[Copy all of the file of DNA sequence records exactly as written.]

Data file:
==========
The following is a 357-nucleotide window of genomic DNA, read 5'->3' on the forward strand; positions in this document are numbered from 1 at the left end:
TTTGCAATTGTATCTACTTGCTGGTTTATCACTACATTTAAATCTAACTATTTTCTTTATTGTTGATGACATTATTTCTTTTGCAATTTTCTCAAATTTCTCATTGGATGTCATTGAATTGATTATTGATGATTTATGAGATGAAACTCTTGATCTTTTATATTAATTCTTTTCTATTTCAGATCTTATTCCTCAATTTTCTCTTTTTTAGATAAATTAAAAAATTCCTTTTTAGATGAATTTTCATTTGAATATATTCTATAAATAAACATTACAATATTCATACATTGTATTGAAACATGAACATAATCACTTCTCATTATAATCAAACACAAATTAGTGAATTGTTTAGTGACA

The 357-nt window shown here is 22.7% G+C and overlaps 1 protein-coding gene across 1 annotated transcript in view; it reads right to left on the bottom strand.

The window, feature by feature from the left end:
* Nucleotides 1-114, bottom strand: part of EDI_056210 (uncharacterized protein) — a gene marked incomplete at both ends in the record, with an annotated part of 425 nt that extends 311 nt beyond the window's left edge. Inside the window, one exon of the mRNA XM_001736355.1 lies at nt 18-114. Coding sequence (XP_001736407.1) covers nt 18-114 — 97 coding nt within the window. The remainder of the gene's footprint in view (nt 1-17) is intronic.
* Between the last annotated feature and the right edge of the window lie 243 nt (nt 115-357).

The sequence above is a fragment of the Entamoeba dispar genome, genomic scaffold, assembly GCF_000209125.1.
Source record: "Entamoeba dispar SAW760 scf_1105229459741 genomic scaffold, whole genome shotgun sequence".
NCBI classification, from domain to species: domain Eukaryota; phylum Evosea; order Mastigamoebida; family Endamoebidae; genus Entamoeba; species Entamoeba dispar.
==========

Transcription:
The following is a 357-nucleotide window of genomic DNA, read 5'->3' on the forward strand; positions in this document are numbered from 1 at the left end:
TTTGCAATTGTATCTACTTGCTGGTTTATCACTACATTTAAATCTAACTATTTTCTTTATTGTTGATGACATTATTTCTTTTGCAATTTTCTCAAATTTCTCATTGGATGTCATTGAATTGATTATTGATGATTTATGAGATGAAACTCTTGATCTTTTATATTAATTCTTTTCTATTTCAGATCTTATTCCTCAATTTTCTCTTTTTTAGATAAATTAAAAAATTCCTTTTTAGATGAATTTTCATTTGAATATATTCTATAAATAAACATTACAATATTCATACATTGTATTGAAACATGAACATAATCACTTCTCATTATAATCAAACACAAATTAGTGAATTGTTTAGTGACA

The 357-nt window shown here is 22.7% G+C and overlaps 1 protein-coding gene across 1 annotated transcript in view; it reads right to left on the bottom strand.

The window, feature by feature from the left end:
* Nucleotides 1-114, bottom strand: part of EDI_056210 (uncharacterized protein) — a gene marked incomplete at both ends in the record, with an annotated part of 425 nt that extends 311 nt beyond the window's left edge. Inside the window, one exon of the mRNA XM_001736355.1 lies at nt 18-114. Coding sequence (XP_001736407.1) covers nt 18-114 — 97 coding nt within the window. The remainder of the gene's footprint in view (nt 1-17) is intronic.
* Between the last annotated feature and the right edge of the window lie 243 nt (nt 115-357).

The sequence above is a fragment of the Entamoeba dispar genome, genomic scaffold, assembly GCF_000209125.1.
Source record: "Entamoeba dispar SAW760 scf_1105229459741 genomic scaffold, whole genome shotgun sequence".
NCBI classification, from domain to species: domain Eukaryota; phylum Evosea; order Mastigamoebida; family Endamoebidae; genus Entamoeba; species Entamoeba dispar.